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NBA Section on Business Law will be in forefront of happenings in commercial world, says Jemide

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Jemide

Jemide

Early next month, the Nigerian Bar Association (NBA) Section on Buiness Law (SBL) would hold its annual conference. The theme of the conference which will take place in Lagos is: “Regulators as catalysts for Economic growth”. In this interview with JOSEPH ONYEKWERE, the lead partner, Details Commercial Solicitors and the chairman, Conference Planning Committee, Ayuli Jemide elucidates the objective of the conference.

What is the vision and objective of the Nigerian Bar Association (NBA) Section on Buiness Law (SBL) annual conference? This year’s conference has certain key objectives.

First, to have a conference that serves as a foundation for building a long and enduring relationship with regulators, because as SBL, we discovered that we need to get a bit more active in fashioning policies and engaging government and regulators, so that they begin to see us as a veritable institution that they can call on when they need proper advise. We are trying to use this conference to build that relationship.

If you notice from the programme, particularly section one: we have all the key regulators in the house from the CAC, Federal Inland Revenue Service, Shippers Council, CSCS, the capital market, Security and Exchange Commission and a handful of others.

And it is not only to get them in the room, but to achieve a certain objective, which is to have a discussion on the ease of doing business in Nigeria.

That is why we picked regulators I call gateway regulators, people you would always meet at the cut-across sectors. Whether you are coming to Telecommunications or Oil and Gas, there are some key people that you have to deal with. Those are the type of people we are trying to get into the room. Number two objective is that we want to have a very inclusive conference.

The inclusiveness should be slightly higher this time. We want young lawyers to feel much more included in this years conference than ever before.

When you look at the demographics for the SBL, 80 percent or 90 percent of people that are actually on the database are young lawyers.

They have not felt that they really belonged. You will notice that this year’s conference has a lot of activities for young lawyers.

The third objective is to raise the bar of the SBL in terms of its visibility. If you look at the caliber of people that are part and parcel of the SBL, we feel that the SBL should be more of a household name in the commercial world in Nigeria, just the way those in the Civil Society should know someone like late Gani Fawehinmi’s and other names that drive Civil Society.

We want the SBL as an institution to be at the forefront of things happening in the commercial world. So, we try to use this conference to drive the visibility and maintain it. In the last session, we are bringing in John Hawksworth, the Chief Economist of PwC to speak on global economy and where it is going to.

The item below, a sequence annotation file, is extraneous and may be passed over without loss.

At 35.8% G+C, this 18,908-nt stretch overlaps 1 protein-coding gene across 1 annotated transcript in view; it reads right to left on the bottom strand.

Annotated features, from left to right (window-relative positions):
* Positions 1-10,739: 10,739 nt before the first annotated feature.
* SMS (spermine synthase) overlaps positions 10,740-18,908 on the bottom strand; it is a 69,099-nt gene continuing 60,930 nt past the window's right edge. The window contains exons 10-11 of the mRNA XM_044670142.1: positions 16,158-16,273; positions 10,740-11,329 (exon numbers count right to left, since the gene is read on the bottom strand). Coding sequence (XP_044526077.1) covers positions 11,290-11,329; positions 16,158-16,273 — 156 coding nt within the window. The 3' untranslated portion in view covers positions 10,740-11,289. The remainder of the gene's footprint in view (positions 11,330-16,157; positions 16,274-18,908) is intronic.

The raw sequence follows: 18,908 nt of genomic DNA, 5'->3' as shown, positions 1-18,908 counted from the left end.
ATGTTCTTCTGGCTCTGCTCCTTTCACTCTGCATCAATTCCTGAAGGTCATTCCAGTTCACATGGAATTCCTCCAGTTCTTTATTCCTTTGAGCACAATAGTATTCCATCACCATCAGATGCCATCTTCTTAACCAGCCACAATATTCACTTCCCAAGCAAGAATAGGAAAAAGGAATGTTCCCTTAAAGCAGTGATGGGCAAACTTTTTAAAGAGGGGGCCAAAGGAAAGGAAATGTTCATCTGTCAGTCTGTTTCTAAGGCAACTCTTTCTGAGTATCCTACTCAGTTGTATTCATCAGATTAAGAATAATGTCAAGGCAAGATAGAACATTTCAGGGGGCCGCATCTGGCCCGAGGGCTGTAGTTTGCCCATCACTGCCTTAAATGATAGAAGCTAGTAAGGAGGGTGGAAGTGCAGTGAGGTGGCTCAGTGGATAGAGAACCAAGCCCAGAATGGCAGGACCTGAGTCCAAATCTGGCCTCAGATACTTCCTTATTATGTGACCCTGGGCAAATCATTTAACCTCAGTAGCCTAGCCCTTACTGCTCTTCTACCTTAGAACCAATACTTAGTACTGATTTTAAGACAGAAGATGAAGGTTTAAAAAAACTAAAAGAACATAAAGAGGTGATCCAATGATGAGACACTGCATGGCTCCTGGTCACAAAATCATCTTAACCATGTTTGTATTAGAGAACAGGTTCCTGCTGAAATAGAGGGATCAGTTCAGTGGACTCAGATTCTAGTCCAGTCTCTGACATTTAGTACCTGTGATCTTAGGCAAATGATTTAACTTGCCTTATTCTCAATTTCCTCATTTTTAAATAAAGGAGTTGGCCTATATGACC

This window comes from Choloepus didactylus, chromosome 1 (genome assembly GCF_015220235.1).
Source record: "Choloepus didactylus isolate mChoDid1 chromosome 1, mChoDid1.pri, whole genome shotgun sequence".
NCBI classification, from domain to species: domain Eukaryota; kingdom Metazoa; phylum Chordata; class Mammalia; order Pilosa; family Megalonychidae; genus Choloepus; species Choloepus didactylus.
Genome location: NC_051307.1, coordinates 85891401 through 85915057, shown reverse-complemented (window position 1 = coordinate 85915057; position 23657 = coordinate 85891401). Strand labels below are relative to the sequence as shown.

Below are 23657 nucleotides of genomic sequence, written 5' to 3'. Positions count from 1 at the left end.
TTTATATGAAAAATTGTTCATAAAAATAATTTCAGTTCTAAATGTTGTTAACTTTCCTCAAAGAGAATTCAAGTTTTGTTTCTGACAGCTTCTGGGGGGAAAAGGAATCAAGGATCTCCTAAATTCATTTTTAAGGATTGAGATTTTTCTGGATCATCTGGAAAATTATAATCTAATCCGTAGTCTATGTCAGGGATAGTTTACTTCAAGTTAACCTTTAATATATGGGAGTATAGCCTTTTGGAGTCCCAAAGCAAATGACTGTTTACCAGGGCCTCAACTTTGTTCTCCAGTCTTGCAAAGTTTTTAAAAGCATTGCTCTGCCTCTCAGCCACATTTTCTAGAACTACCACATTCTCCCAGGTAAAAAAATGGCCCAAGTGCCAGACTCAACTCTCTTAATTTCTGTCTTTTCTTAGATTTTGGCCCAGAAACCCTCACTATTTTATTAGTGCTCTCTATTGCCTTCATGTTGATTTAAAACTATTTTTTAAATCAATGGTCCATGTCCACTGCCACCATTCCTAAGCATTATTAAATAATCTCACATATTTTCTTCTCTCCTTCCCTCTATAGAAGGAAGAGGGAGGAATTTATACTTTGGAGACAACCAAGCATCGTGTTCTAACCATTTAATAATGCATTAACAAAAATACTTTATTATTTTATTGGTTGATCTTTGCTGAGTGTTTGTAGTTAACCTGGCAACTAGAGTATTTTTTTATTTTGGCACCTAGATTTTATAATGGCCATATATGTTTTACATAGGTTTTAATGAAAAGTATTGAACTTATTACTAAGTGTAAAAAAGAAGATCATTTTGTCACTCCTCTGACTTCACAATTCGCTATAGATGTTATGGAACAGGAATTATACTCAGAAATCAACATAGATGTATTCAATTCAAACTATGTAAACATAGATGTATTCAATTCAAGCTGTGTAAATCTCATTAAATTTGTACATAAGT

That session, we are going to invite captains of industries. So there are key sessions like that that would drive SBL’s visibility, where people would come and realise that we are not just lawyers; that we are also part of the commercial world and all its trappings and imperatives, which is why also we try to move away from conference that is really legal in content to a conference that is more inclusive in its dialectics.

You won’t come to this conference to learn the A to Z of merger and acqusition, but you may come to this conference to pick up information as to where money will be going to in the next few years, which will then inform your decision as to how to position yourself as a lawyer, knowing that these are the growth sectors over the next five, ten years. So it gives you that strategic information.

What are the assurances that the key industry players would make themselves available for this conference? One of the things we did that has helped us is that we started early.

By February, we have gotten confirmations from these people. The most important thing isn’t that you invited people to a conference and they say they would come. What actually makes them come is that they see the value creation, both for themselves and the larger group of people.

I think that all the people we invited have seen the value creation and have been interested in getting involved in this discussion and being part and parcel of these discourse. We will follow them through.

Because we are in a time where government is changing, we try to stick to people who are tenured in our invitation, so we won’t suffer from sudden shock.

By and large, we would have majority of them in the room. What actually informed your choice of panelists? One thing we tried to avoid this year was the pay-to-speak mentality. In many conferences, you go and ask for sponsorship, they would say, ‘we will give you N1million but you must give us a speaking slot’.